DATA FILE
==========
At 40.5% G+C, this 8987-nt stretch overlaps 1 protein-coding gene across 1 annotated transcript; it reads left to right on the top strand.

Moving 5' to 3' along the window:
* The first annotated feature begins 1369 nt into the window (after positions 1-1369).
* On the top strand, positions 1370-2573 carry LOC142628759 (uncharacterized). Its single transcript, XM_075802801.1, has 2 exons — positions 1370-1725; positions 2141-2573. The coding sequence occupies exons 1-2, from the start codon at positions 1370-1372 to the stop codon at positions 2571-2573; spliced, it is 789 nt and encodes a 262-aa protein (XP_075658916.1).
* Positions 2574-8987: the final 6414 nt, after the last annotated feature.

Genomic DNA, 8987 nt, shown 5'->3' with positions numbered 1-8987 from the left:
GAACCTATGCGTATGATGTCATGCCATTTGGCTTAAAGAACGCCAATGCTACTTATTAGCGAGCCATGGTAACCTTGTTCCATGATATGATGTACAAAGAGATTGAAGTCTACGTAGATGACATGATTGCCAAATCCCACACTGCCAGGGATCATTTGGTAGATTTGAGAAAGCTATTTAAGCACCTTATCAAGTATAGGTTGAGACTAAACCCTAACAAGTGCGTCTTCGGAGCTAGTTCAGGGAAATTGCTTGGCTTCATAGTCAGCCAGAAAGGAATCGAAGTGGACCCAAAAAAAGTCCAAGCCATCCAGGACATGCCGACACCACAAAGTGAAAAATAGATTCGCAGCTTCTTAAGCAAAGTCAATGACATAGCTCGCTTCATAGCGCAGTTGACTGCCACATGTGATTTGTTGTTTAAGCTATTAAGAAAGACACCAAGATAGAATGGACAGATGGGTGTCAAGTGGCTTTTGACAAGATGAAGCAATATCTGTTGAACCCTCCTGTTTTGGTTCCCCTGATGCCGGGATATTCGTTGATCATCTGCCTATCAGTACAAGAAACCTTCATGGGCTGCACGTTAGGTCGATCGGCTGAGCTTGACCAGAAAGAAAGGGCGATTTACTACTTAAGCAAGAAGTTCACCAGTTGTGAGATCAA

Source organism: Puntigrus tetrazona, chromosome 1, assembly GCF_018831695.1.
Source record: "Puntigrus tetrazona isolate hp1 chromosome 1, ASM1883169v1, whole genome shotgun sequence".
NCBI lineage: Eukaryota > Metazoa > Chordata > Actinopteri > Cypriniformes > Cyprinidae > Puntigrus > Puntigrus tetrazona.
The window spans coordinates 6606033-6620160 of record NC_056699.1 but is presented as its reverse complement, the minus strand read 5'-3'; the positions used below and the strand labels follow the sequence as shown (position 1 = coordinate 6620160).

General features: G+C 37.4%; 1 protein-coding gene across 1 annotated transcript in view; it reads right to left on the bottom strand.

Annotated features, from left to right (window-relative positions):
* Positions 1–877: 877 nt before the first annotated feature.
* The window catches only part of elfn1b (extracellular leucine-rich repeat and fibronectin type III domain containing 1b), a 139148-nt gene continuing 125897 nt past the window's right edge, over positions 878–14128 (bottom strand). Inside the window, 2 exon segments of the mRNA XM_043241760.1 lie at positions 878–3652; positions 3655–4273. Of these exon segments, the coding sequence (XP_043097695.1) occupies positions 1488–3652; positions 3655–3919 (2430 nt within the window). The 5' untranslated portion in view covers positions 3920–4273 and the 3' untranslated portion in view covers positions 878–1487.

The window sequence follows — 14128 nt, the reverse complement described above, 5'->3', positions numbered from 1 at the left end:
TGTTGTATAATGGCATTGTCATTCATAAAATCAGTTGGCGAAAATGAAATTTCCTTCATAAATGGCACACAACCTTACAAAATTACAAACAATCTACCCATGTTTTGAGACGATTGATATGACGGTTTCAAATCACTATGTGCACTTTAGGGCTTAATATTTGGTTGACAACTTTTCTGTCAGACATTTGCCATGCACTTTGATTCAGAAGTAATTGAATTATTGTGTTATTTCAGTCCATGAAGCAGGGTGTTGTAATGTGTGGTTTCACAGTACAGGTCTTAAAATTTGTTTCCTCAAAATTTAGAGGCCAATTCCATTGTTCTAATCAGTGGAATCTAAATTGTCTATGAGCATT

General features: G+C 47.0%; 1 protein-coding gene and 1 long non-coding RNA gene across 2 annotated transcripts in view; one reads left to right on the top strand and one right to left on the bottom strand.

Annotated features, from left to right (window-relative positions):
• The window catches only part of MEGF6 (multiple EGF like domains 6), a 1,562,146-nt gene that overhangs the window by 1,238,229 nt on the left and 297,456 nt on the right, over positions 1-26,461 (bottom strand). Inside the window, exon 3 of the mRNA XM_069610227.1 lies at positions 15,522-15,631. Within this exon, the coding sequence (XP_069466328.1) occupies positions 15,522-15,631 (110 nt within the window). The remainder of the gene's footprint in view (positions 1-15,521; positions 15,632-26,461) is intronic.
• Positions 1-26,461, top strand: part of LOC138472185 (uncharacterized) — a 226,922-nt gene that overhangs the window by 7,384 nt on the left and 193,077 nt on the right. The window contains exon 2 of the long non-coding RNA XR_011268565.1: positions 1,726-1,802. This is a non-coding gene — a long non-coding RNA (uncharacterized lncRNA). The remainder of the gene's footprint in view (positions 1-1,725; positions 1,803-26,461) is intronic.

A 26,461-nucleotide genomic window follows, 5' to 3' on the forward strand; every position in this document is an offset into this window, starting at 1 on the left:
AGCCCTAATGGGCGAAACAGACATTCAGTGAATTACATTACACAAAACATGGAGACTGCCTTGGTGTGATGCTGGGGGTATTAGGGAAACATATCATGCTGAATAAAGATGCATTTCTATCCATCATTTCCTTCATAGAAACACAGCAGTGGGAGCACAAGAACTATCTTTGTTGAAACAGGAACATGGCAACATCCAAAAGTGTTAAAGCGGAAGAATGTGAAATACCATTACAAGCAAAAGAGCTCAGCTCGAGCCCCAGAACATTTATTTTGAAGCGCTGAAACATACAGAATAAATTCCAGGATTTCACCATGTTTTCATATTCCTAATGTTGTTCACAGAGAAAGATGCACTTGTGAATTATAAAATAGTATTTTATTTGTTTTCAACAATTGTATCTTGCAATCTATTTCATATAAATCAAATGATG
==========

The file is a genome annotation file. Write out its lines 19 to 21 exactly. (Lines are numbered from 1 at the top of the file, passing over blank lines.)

Annotated features, from left to right (window-relative positions):
• The window catches only part of MEGF6 (multiple EGF like domains 6), a 1,562,146-nt gene that overhangs the window by 1,238,229 nt on the left and 297,456 nt on the right, over positions 1-26,461 (bottom strand). Inside the window, exon 3 of the mRNA XM_069610227.1 lies at positions 15,522-15,631. Within this exon, the coding sequence (XP_069466328.1) occupies positions 15,522-15,631 (110 nt within the window). The remainder of the gene's footprint in view (positions 1-15,521; positions 15,632-26,461) is intronic.
• Positions 1-26,461, top strand: part of LOC138472185 (uncharacterized) — a 226,922-nt gene that overhangs the window by 7,384 nt on the left and 193,077 nt on the right. The window contains exon 2 of the long non-coding RNA XR_011268565.1: positions 1,726-1,802. This is a non-coding gene — a long non-coding RNA (uncharacterized lncRNA). The remainder of the gene's footprint in view (positions 1-1,725; positions 1,803-26,461) is intronic.